Rainbow Ranch Farms

  (Pinon Hills, California)
Organic, free-range, pastured, grass-fed/finished, heritage-breeds,
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Intentional, sustainable communities

The trend hunter offers hundreds of photos, articles, information and links from water filtration bridges to floating eco-communities

 

47 Sustainable Living Communities

 

From Ocean Societies to Climate Refugee Islands

 

More:   Eco   Clusters   Design   Architecture   World   Art & Design  

 

With a great consciousness for the wellness of our planet, plans for sustainable living communities are being developed more rapidly than ever. This cluster examines some of these eco-friendly homes and sustainable living communities. You’ll notice a great focus on ocean societies within these innovations as more architects are realizing the development potential for this underutilized real estate space.

 

http://www.trendhunter.com/slideshow/sustainable-living-communities Original article

 

 

Lavender Plants and Their Uses

 

 

 

http://www.suite101.com/content/lavender-a-plant-with-many-uses-a57053  Click for original article

Lavender Plants and Their Uses

From the Garden to the Kitchen, in Aromatherapy and in Crafts

 

Lavender plants are so versatile. Lavender buds, flowers, leaves and stems have multiple uses.

 

 

Lavender is an attractive plant that bursts into a profusion of beautiful purple-colored blooms. The flowers give off a strong, pleasing aroma when crushed. When dried, lavender retains both its color and scent, which has made it a favorite in centuries past and in modern times.

 

Lavender plants make a nice addition to the home garden. Low growing varieties form attractive borders; larger plants are used for wonderful, aromatic hedging. Lavender attracts butterflies, too, making it an all-round favorite with gardeners.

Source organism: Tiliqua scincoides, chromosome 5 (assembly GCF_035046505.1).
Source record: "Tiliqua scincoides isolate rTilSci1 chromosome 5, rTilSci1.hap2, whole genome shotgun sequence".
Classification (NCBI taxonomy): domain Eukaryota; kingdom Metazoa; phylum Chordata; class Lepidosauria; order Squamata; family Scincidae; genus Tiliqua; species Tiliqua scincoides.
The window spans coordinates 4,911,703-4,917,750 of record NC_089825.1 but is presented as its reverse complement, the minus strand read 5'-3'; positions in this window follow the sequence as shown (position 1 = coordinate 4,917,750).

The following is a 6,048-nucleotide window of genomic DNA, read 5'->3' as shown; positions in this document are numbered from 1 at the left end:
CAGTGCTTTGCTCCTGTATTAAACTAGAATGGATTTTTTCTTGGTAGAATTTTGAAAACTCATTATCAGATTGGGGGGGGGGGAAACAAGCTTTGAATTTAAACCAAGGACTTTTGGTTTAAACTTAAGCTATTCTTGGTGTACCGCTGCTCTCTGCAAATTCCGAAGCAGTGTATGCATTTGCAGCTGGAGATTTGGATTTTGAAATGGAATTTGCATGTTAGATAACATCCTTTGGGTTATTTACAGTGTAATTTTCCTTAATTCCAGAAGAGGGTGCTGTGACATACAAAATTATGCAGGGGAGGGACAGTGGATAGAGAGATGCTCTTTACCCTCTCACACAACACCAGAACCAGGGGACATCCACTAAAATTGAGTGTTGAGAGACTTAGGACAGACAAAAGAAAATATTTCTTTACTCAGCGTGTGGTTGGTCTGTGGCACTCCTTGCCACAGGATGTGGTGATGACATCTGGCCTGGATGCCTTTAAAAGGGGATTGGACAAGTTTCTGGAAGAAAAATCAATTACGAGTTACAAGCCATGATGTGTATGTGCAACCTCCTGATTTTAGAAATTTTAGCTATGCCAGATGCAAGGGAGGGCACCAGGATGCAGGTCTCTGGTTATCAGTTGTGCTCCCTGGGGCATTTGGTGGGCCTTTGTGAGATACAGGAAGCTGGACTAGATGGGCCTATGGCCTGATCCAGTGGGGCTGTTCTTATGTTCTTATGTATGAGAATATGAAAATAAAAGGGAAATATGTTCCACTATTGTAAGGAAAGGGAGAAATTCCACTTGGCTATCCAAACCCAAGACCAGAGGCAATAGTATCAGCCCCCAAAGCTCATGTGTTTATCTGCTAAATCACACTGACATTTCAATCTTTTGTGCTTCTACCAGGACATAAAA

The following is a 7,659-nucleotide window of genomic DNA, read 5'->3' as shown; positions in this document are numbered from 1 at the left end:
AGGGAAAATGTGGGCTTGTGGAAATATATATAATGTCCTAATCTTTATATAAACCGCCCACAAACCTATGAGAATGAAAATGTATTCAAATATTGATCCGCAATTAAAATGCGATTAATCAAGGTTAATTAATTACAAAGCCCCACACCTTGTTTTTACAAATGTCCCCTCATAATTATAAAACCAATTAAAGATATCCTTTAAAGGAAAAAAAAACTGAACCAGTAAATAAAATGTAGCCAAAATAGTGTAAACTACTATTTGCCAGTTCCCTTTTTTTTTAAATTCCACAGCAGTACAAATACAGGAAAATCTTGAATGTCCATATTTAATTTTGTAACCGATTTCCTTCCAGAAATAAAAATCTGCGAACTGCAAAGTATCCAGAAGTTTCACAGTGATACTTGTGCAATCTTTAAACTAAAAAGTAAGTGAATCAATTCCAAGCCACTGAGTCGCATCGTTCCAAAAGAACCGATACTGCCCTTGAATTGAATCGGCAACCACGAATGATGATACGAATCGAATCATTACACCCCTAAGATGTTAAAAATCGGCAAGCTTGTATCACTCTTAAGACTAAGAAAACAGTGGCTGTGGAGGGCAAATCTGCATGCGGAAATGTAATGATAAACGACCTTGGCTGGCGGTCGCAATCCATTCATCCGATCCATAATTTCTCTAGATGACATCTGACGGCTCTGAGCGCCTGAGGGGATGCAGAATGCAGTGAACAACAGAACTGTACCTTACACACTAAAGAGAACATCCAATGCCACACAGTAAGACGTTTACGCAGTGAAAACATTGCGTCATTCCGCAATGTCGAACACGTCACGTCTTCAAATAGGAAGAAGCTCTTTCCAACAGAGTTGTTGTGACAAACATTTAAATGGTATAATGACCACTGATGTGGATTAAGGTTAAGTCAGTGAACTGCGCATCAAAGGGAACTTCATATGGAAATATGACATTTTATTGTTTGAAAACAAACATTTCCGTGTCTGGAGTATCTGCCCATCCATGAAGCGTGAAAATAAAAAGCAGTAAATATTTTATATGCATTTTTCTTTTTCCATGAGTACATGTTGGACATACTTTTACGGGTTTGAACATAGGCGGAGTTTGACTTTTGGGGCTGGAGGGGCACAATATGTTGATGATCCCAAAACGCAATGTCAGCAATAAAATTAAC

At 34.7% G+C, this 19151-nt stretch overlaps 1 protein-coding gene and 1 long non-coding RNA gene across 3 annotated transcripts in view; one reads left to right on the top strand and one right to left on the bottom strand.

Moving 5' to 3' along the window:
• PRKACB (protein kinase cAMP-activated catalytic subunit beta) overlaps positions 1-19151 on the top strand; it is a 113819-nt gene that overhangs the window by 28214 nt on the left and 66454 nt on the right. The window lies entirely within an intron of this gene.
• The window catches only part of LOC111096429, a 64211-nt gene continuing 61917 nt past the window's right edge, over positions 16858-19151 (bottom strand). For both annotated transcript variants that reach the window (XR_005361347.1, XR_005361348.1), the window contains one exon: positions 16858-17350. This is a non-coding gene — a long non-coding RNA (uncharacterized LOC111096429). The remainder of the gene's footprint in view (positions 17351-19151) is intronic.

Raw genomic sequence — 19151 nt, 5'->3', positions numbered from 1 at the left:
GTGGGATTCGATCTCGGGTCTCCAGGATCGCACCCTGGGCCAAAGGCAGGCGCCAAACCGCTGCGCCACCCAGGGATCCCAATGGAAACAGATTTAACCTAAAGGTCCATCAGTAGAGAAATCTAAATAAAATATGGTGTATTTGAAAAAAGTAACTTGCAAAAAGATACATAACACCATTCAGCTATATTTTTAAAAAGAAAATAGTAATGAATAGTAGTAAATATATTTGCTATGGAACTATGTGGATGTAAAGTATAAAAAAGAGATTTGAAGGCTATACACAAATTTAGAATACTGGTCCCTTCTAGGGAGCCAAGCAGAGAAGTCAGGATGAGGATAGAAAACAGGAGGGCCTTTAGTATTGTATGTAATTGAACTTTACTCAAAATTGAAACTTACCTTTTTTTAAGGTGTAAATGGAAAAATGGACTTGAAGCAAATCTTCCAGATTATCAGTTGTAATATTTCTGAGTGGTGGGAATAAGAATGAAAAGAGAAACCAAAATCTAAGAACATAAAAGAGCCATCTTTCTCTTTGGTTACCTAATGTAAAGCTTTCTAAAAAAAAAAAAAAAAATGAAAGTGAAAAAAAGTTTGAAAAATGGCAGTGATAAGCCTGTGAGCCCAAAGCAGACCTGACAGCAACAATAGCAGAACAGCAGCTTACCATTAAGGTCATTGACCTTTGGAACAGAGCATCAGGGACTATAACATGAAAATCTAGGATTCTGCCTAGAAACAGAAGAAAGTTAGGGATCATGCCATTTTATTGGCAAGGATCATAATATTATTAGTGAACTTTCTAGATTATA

Lavender has definitely made a comeback. Lavender farms offer an assortment of lavender products; lavender festivals introduce people to lavender's uses in the home and on the health front. Trendy restaurants use lavender flowers to enhance the look and taste of popular dishes.

 

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Cooking with Lavender

 

English lavender has a sweet, exotic flavor and is the variety used most often for cooking.

 

  • Lavender flowers make an eye-catching addition to salads

     

  • Lavender butter or lavender sugar can be spread on toast

     

  • Lavender honey hints of days gone by

     

  • Lavender jelly makes a pleasing topper for bagels

     

  • Lavender cookies and lavender ice cream are favorites

     

  • Lavender vinegar is a nice change to the menu

     

  • Lavender can be used along with other savory herbs, such as rosemary or basil

     

Lavender Tea

 

Soothing lavender tea is a favorite for both its flavor and its healing, stress-relieving properties.

 

Lavender Aromatherapy

 

  • Lavender essential oil is used for a number of health conditions: to soothe the skin, for digestion, for headaches and insomnia, for nervousness and anxiety, for depressive feelings, and for stress relief.

     

  • Soothing lavender essential oil can be added to water and used as an aromatic mist for areas where you spend many hours.